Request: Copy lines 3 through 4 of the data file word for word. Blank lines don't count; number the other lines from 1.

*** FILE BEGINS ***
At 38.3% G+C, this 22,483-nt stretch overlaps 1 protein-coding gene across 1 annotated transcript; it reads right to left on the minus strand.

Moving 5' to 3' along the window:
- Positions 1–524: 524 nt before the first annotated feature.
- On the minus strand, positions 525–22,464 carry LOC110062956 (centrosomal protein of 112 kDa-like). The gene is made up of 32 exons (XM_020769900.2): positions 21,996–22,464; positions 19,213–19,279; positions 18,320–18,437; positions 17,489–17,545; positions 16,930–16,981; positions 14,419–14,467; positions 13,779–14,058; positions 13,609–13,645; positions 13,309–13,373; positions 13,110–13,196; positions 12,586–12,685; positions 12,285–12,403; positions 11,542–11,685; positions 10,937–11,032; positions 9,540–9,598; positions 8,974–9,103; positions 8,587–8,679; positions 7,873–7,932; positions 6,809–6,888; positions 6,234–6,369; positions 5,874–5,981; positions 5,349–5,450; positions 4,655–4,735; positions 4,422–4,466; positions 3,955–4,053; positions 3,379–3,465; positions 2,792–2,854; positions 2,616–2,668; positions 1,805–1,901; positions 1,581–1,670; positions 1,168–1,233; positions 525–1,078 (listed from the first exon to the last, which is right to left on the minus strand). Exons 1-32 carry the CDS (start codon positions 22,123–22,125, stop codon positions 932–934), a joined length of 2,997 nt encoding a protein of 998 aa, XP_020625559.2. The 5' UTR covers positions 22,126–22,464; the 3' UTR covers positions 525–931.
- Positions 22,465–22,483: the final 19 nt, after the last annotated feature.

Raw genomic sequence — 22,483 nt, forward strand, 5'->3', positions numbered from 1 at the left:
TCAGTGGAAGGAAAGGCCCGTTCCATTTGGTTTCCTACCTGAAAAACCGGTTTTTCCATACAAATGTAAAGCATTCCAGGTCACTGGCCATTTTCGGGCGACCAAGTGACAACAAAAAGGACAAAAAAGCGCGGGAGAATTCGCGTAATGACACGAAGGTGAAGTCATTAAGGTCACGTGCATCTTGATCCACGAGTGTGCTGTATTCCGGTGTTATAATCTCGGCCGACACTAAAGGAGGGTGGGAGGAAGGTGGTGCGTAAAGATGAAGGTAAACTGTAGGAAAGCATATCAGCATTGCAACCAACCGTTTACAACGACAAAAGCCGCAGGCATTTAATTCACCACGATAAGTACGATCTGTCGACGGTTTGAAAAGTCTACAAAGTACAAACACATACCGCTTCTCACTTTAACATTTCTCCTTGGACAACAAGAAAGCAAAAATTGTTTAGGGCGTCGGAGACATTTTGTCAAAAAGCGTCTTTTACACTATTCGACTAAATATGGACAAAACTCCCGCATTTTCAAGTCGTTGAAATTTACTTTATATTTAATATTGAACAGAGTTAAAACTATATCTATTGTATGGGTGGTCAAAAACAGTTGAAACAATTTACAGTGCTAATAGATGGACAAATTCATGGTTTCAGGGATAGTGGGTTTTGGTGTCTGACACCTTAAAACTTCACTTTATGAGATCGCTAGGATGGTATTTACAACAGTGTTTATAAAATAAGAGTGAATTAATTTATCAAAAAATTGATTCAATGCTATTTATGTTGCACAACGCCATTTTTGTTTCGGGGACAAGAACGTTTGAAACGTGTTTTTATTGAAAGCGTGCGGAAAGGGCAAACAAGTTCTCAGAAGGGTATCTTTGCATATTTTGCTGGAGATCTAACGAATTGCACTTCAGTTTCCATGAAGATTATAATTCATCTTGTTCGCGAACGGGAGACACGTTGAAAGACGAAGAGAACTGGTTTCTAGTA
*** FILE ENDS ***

- Positions 1–524: 524 nt before the first annotated feature.
- On the minus strand, positions 525–22,464 carry LOC110062956 (centrosomal protein of 112 kDa-like). The gene is made up of 32 exons (XM_020769900.2): positions 21,996–22,464; positions 19,213–19,279; positions 18,320–18,437; positions 17,489–17,545; positions 16,930–16,981; positions 14,419–14,467; positions 13,779–14,058; positions 13,609–13,645; positions 13,309–13,373; positions 13,110–13,196; positions 12,586–12,685; positions 12,285–12,403; positions 11,542–11,685; positions 10,937–11,032; positions 9,540–9,598; positions 8,974–9,103; positions 8,587–8,679; positions 7,873–7,932; positions 6,809–6,888; positions 6,234–6,369; positions 5,874–5,981; positions 5,349–5,450; positions 4,655–4,735; positions 4,422–4,466; positions 3,955–4,053; positions 3,379–3,465; positions 2,792–2,854; positions 2,616–2,668; positions 1,805–1,901; positions 1,581–1,670; positions 1,168–1,233; positions 525–1,078 (listed from the first exon to the last, which is right to left on the minus strand). Exons 1-32 carry the CDS (start codon positions 22,123–22,125, stop codon positions 932–934), a joined length of 2,997 nt encoding a protein of 998 aa, XP_020625559.2. The 5' UTR covers positions 22,126–22,464; the 3' UTR covers positions 525–931.